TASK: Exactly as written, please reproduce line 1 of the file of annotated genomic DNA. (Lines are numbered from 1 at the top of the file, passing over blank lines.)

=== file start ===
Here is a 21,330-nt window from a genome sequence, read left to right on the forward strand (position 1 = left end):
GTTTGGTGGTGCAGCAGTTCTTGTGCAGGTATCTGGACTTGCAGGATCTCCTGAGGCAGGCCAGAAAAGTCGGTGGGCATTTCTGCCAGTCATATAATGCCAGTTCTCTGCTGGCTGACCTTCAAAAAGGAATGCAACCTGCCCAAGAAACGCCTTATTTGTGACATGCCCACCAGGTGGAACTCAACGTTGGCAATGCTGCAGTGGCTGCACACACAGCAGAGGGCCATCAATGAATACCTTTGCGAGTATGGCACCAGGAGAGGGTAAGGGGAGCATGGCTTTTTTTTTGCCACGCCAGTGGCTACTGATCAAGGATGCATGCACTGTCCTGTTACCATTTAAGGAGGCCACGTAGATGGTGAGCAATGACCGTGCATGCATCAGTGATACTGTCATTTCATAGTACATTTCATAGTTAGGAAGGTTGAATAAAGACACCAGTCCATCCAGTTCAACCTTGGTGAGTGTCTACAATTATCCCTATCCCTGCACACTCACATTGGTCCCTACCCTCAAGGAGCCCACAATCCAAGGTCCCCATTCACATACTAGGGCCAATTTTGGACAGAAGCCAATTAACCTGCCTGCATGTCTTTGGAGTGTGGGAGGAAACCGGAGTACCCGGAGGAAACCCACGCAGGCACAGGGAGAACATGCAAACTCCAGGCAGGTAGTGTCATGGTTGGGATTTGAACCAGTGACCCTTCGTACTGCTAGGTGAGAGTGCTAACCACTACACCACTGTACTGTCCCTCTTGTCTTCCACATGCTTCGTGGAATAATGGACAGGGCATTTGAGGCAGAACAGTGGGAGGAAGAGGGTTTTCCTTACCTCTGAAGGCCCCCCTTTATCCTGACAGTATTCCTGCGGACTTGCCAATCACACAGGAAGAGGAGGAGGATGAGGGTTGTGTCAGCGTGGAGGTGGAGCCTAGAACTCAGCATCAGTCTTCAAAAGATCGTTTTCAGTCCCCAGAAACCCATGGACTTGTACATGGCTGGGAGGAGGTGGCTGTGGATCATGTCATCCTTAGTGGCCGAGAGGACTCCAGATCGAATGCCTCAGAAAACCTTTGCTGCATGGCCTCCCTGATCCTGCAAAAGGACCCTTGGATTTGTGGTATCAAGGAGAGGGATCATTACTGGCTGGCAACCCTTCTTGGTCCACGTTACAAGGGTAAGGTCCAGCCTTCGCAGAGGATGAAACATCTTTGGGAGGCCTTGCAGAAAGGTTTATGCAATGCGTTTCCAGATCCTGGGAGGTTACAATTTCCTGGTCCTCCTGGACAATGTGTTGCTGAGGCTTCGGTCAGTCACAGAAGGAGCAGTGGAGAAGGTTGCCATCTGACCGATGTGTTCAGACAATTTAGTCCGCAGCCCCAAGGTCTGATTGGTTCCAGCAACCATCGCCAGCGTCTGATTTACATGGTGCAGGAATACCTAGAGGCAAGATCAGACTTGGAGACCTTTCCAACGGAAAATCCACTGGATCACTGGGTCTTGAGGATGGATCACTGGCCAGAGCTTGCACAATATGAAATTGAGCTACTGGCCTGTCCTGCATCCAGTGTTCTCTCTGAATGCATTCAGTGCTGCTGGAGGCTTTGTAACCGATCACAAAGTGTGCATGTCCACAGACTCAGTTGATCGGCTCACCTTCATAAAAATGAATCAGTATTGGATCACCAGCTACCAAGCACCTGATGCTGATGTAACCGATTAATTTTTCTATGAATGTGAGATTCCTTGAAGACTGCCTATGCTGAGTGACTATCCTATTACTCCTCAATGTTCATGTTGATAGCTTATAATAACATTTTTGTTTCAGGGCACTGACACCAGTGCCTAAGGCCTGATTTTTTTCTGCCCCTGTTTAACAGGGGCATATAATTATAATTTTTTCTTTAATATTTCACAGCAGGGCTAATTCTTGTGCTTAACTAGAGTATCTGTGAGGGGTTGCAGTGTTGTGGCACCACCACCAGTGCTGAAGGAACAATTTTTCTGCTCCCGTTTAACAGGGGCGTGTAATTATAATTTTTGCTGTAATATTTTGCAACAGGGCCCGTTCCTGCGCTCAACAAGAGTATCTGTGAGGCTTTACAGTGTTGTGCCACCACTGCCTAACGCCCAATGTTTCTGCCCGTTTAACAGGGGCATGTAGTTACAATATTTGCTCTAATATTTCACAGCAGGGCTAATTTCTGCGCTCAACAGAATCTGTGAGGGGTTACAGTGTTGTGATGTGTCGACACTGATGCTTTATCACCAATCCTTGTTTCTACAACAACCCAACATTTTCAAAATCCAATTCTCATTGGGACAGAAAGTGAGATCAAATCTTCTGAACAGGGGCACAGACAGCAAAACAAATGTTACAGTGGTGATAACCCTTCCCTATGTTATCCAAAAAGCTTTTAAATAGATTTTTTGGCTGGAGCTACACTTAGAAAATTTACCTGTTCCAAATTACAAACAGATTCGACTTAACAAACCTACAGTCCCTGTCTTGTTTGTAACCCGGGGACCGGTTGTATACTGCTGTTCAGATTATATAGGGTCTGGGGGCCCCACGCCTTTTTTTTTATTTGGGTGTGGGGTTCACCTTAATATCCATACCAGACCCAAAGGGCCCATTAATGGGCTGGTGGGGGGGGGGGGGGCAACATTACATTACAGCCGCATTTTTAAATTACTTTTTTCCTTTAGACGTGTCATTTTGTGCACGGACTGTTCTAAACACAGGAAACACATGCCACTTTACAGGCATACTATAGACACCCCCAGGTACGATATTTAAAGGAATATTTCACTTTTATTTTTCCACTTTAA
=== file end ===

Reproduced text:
Here is a 21,330-nt window from a genome sequence, read left to right on the forward strand (position 1 = left end):